'Burying The Ex' - Premiere - 71st Venice Film Festival

Young deaths are always tragic, but Anton Yelchin’s passing at 27 is particularly crushing because of its sheer randomness: it appears he drove to the top of his steep driveway, accidentally put the car in “neutral” instead of “park” and stepped out, so it rolled back down the driveway and crushed him.

It’s one of those absentminded mistakes we all make from time to time, like stepping into the street without checking for traffic and a car misses you by this much. For an instant you realize how near disaster was… and then you get on with your day and forget all about it because life goes on.

It was Yelchin’s cruel fate to be one of those people the freak catastrophe actually hits.

We’ll never know what Yelchin would have done with the many other roles he would have taken on in the years and decades ahead. His passing is a reminder of just how fragile life is, how things that appear certain can vanish overnight for reasons that seem utterly unreasonable.

Yet Yelchin was always a person who broke the norm. Born in Russia to a pair of figure skaters, Yelchin and his family received political refugee status and came to the U.S. when he was six. His acting career began soon after and at just 12 he achieved a measure of stardom in the Stephen King adaptation Hearts in Atlantis with Anthony Hopkins in 2001.

Many TV roles followed, including this awesomely tense card trick scene with Larry David and a very young Yelchin on Curb Your Enthusiasm in 2004.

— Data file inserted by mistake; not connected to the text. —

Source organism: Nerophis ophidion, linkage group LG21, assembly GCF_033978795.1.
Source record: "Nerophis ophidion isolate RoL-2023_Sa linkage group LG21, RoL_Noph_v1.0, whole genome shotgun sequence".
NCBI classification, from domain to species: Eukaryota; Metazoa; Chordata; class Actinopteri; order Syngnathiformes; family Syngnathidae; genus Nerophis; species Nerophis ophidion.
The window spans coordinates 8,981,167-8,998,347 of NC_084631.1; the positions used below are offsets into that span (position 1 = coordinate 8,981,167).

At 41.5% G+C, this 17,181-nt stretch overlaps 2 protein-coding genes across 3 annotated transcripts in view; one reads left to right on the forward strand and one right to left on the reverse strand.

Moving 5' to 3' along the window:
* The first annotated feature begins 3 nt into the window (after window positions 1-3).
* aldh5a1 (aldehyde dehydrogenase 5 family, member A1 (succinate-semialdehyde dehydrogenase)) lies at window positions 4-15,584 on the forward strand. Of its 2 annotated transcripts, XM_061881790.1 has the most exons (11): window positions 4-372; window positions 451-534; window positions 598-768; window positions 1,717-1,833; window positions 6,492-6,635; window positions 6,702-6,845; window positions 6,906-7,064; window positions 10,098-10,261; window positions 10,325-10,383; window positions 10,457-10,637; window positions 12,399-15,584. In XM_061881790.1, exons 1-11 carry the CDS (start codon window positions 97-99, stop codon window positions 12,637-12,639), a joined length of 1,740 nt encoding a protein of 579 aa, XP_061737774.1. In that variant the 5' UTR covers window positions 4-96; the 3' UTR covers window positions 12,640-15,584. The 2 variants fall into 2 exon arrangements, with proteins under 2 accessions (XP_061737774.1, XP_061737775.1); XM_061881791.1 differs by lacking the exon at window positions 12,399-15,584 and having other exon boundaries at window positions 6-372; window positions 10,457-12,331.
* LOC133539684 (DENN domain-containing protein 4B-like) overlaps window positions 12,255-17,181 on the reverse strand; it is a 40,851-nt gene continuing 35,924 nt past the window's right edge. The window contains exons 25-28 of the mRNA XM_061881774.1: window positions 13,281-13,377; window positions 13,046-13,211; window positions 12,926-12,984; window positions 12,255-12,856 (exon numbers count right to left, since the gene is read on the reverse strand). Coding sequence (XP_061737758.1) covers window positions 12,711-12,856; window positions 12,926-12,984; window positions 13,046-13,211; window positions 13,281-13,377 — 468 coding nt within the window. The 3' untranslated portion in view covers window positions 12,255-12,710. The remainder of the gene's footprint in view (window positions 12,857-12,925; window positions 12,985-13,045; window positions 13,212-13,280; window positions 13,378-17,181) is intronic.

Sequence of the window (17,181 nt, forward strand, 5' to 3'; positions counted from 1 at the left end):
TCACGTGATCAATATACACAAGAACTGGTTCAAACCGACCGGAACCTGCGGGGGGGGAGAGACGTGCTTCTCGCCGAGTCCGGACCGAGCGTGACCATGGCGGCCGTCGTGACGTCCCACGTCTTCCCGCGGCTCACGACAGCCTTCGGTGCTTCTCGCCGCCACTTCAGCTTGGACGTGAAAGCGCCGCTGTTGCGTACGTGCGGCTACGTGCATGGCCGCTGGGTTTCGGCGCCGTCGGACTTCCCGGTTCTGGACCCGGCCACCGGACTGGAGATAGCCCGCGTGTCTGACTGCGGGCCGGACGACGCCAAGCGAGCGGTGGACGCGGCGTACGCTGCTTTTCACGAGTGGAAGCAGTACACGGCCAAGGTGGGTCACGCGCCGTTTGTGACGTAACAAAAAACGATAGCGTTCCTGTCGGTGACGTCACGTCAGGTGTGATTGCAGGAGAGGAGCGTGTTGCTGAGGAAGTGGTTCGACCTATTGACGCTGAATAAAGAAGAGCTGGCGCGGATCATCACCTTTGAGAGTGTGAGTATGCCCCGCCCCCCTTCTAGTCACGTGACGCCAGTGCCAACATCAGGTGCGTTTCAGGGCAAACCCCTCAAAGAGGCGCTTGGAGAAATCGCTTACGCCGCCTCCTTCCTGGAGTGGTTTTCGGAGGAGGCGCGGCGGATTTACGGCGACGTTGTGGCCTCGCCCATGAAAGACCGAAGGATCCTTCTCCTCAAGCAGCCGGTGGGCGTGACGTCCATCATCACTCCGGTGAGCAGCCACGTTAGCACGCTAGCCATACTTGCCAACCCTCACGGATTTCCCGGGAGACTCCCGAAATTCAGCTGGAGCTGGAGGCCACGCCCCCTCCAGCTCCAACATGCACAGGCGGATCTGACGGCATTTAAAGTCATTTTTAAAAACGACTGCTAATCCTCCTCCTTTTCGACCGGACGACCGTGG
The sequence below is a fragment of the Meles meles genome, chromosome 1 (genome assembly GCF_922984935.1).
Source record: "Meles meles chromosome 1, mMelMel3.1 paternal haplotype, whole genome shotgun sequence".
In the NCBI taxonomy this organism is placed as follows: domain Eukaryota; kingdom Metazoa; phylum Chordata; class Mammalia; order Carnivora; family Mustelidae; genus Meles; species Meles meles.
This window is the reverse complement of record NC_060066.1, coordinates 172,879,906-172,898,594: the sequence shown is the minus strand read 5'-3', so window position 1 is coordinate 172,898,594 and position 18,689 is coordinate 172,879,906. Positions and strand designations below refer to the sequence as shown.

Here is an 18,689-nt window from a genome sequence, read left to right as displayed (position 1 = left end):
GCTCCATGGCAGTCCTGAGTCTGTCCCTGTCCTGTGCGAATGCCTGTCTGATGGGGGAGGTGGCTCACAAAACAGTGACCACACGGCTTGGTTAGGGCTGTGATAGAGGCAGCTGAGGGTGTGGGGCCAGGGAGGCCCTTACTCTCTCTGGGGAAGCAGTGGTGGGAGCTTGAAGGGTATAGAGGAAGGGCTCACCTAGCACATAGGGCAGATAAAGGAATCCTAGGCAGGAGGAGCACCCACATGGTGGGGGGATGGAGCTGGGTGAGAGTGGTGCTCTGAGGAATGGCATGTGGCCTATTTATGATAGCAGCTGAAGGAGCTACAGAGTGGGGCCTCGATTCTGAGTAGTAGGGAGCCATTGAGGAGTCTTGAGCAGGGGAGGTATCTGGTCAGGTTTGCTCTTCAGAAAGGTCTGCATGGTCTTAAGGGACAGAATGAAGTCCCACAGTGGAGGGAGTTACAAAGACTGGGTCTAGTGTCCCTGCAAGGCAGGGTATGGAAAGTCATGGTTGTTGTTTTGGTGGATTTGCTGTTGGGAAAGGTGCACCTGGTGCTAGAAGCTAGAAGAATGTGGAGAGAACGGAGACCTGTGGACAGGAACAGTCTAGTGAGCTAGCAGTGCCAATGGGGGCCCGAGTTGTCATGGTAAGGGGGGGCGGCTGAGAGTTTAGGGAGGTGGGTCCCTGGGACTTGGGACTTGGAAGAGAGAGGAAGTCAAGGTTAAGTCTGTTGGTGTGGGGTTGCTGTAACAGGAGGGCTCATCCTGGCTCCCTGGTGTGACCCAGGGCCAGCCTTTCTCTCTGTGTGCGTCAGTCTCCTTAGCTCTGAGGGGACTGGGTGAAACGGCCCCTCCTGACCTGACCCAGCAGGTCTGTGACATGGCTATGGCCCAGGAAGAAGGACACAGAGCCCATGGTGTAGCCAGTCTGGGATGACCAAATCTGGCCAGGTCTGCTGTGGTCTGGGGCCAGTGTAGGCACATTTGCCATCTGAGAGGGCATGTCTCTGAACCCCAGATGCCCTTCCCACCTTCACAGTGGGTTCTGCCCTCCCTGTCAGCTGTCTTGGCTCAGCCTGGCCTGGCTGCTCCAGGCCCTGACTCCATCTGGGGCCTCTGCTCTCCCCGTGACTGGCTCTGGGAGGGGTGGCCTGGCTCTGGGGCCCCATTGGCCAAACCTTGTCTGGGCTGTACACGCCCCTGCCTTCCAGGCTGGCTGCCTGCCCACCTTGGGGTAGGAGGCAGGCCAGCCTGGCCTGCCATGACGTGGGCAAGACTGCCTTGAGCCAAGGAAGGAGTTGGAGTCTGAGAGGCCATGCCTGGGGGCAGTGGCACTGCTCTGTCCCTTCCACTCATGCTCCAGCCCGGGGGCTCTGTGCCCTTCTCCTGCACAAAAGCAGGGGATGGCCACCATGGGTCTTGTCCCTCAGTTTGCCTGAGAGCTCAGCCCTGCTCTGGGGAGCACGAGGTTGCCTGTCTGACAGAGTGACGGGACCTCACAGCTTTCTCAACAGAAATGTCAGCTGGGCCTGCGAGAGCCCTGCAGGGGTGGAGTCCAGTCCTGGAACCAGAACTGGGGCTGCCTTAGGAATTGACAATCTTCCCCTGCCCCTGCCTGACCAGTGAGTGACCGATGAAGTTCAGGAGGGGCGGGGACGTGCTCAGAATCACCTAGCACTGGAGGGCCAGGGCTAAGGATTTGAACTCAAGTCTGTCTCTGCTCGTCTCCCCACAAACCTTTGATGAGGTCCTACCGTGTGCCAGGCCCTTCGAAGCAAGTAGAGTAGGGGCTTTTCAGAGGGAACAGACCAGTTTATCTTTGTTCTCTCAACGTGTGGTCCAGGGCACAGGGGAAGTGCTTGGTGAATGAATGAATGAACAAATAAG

In 2009, a still only 20-year-old Yelchin starred as Pavel Chekov in the Star Trek reboot and his career transformed.

It didn’t bring immediate superstardom: A quick look at IMDb reveals a number of movies you’ve likely never heard of, much less saw (Odd Thomas, 5 to 7) as well as multiple voiceover gigs for The Smurfs.

But there are also films that showed a star in the making. Take the 2011 remake of Fright Night. There was no particular reason to reboot the original and it was hardly a hit, earning $41 million worldwide. But the movie features a great performance by Colin Farrell as a vampire in Las Vegas: charming, mysterious, seductive yet genuinely sinister… and somehow named “Jerry.”

Farrell’s best scenes are all with Yelchin, playing a younger neighbor wary of Jerry. Great acting doesn’t happen in a void: Actors need their costars the way receivers need a quarterback and a quarterback needs his offensive line. Yelchin’s role isn’t as flashy as Farrell’s and less memorable as a result, but he’s the reason Farrell can soar.

Actors who make other actors look good rarely want for work and Yelchin never did. He’ll appear in a wave of new projects to be released in the months to come, including another Star Trek, voicing the lead in Guillermo del Toro’s animated series Trollhunters and starring opposite Peter Dinklage in the sci-fi drama Rememory.

Yelchin was also set to star in another Stephen King adaptation, this time a 10-episode TV series based on the cat-and-mouse thriller Mr. Mercedes, due in 2018. He would be the killer matching wits with a retired cop played by Brendan Gleeson (The General, In Bruges).

It might have never actually been made.

It might have turned out to be a disappointment quickly forgotten.

Or it might have been brilliant.

We’ll never know what Yelchin would have done with the role or with the many other roles he would have taken on in the years and decades ahead. His passing is a reminder of just how fragile life is, how things that appear certain can vanish overnight for reasons that seem utterly unreasonable.

In 2011 Yelchin gave an interview discussing winning an award for a “breakthrough performance,” which was odd because he’d already been acting for a decade. Yelchin declared: “I think the best way to put it is this: The reason I say I feel lucky is because I do what I do. I think when you love something and you get the opportunity to do it, and consistently do it and be able to play different characters or great people, you feel lucky.”

In the wake of this grim news, there is solace that for 16 years Anton Yelchin had the luck to do what he loved and, for a time, we had the good fortune to witness him doing it, even as we struggle to understand why there won’t be more.